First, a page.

Which of your trainers are bored? The 3 tell tale signs…

Posted on June 4, 2017 by Simon West

Imagine (or maybe you don’t have to imagine) sitting through a training course where the trainer is just going through the motions… It’s not good for the trainer or their company and a poor experience for the paying delegates.

So here are the three tell-tale signs that a trainer is getting bored delivering a course.

  1. Talking about themselves
    It’s important that a trainer develops credibility with their delegates, but that can be achieved in a few minutes. The trainer that is still talking about themselves 15 minutes later is a real cause for concern.
  2. Dress code starts to slip
    You have a dress code for a reason, whatever it may be. If trainers are starting to “dress down” it’s another sign that they need a change.
  3. Trainer does not interact with delegates
    This is the big one. The trainer finishes a session, the delegates wander off to get a coffee and the trainer is still sat at the front of the room ignoring everyone. If they are not willing to network and engage with delegates during the breaks it’s a sure-fire sign that their interest is waning and it’s time for a change.

26 responses to “Which of your trainers are bored? The 3 tell tale signs…”

  1. Thank you. Through your three signs it would be very useful to watch these easily visible tips of deterioration in performance amongst trainers )in our case teachers and lecturers ) and keep a better regular watch regarding the level of required performance.

    • Not sure in I’ve ever come across a trainer who talks about themselves for any length of time. And if they did I’d think it was less a sign of boredom more a sign of ego.

      As for dress code, it’s about dressing appropriately for the audience, if i was to stand suited and booted in front of a group of 20-something creatives I doubt I’d have much credibility, similarly if i did jeans and t-shirt in front of a room of ‘city-types’ I’d have the same problem.

  2. I would be careful of assuming that boredom is the only reason for these symptoms, or that all of them are necessarily problematic. A trainer can exhibit these behaviours if they are overworked and burning out, or if they are under stress due to bad management or personal circumstances.

    The dress code and delegate interaction points mentioned here are open to debate.

    Dress code needs to adapt to what students are wearing, and workplace dress codes (in the UK at least) have relaxed noticeably over the last few years. Of course you need to be neat and clean, but the days of jacket, waistcoat and tie are thankfully gone.

    As far as networking with delegates during breaks is concerned, I think you need to take the duration of the course into account. For example, by the last day of a five day course the students will be heartily sick of being pumped for sales leads, sorry, “upsell opportunities” by their trainer.

    I agree that if a trainer suddenly exhibits some or all of these behaviours that their line manager should speak with them, but I wouldn’t open that conversation with “are you bored?”.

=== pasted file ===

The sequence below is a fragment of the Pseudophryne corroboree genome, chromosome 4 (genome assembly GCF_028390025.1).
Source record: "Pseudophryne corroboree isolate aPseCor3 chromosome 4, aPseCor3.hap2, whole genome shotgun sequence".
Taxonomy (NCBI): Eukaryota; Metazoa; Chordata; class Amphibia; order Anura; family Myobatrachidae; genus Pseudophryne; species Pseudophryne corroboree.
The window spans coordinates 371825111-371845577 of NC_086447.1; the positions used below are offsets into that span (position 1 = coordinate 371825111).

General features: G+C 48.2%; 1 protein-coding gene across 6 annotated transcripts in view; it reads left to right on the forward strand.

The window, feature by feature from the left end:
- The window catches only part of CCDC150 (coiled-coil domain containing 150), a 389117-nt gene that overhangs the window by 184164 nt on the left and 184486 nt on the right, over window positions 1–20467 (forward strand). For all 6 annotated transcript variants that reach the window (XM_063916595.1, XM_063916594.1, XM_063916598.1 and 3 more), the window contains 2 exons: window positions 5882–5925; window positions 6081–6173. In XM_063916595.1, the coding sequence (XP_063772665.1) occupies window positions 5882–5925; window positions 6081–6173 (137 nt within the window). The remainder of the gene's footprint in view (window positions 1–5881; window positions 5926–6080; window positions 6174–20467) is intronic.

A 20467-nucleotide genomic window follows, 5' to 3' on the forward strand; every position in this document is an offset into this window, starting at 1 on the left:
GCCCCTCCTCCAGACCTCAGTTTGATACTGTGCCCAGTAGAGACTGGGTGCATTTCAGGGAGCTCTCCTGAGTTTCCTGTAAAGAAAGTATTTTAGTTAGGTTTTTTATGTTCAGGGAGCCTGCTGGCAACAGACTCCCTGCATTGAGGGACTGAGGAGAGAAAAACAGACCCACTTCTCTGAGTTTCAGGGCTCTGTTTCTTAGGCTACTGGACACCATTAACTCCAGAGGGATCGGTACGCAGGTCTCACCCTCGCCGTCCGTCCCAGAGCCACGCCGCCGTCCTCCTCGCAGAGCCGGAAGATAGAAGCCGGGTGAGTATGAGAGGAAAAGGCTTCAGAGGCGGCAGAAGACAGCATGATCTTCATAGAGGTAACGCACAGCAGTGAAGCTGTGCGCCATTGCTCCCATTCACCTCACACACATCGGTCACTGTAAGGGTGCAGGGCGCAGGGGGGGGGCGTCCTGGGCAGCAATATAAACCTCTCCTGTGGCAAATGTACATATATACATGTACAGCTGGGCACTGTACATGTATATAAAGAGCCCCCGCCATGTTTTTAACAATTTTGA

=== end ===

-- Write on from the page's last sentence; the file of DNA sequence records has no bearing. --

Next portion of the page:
• Agree with these comments. As for dress code, my views have moderated over the years. I used to consider teachers wearing corduroy trousers and cheesecloth shirts as unprofessional. Nowadays I think its far more complex and potentially meaningless. I guess what I mean is, if we were in the 1950’s, dress code would be some kind of easy marker to identify something, but these days, not so much. Clean and tidy does it for me. After that it’s all about the presentation and the content.

      • Dependant on client or course.
        I teach a lot of first aid and health and safety related courses where being suited and booted wouldn’t be either appropriate or practical. I wear cargo style trousers and polo shirt. Practical and clean, interaction with the clientele is essential as you want interaction and questions to be asked throughout the sessions

    • Indeed – agree completely. There is sometimes an overwhelming drive by bigger companies to get the revenue in no matter what personal cost in burn out time is to the trainer.

  3. I am “semi-retired” and so deliver programs at intervals, hence I have time to recuperate between presentations and also opportunities to read new ideas and revisit old ones.
    Semi-retired does not mean I lack energy or enjoyment in delivering these programs again and again, but I honestly would not like to be on a treadmill without time for recharging my own energy between sessions.
    Engaging with people, even if you are quite extrovert requires enthusiasm, enjoyment of listening and exploring what makes others “tick”.
    Given that often trainers have to travel extensively, cope with a large number of unexpected snags that occur in all the administrative aspects of their work and still get up energised after a poor nights sleep, means time is needed for recuperation.
    If sufficient “down time” is not scheduled into the trainer’s program, some of the items mentioned might well occur not because the trainer is bored.

    Talking about oneself could be restated as rather sharing one’s experience and motivating to the group to get them engaged, not just establishing credibility. We know telling stories is a powerful way of getting a message across, and in my experience, delegates find these stories much more beneficial than too much theory.

    One final point is some organisations demand that trainers should present material in a “Robot” like way; i.e. limited to what is prescribed and often too much material for the time available.
    An experienced trainer will tailor the material to the needs and requests of the group and treat the demand to standardise everything as secondary. Too great an insistence on conformity, can also result in an inexperienced trainer feeling disengaged or restricted and nervous to be authentic with the group.

    • I completely agree. As a trainer myself I feel in many situations that theory can be lost and so to put the theory into context, i.e. giving some of my own experiences/stories on occasion, can illustrate the point far better. I also think tailoring the material is vital; in my role this isn’t just the case in terms of what I feel different styles of learners need but also to ensure a generic training course is bespoke for the needs of the business I’m working with too.

  4. Hi,
    Tend to agree with the latter feedback; trainers do need a break from talking and to prepare for the next session.
    Less boredom and more about how much you put into your training and as Glen said you’re sharing experiences.
    Dress code-I wear a tie to start but remove asap-simply gets in the way, mentally and physically.
    Maybe it’s the material that’s tired and bored..?
    David

  5. Recognising the symptoms of trainer boredom is relatively easy. Finding the cause of the boredom and doing something about it is quite another matter. When boredom hit me once, I realised that I was tired of saying the same things over and over, using the same examples, jokes, and anecdotes etc. So I tore up all my training materials forcing me to create new material. This had the desired effect. I felt inspired and was therefore, again, an inspirational trainer.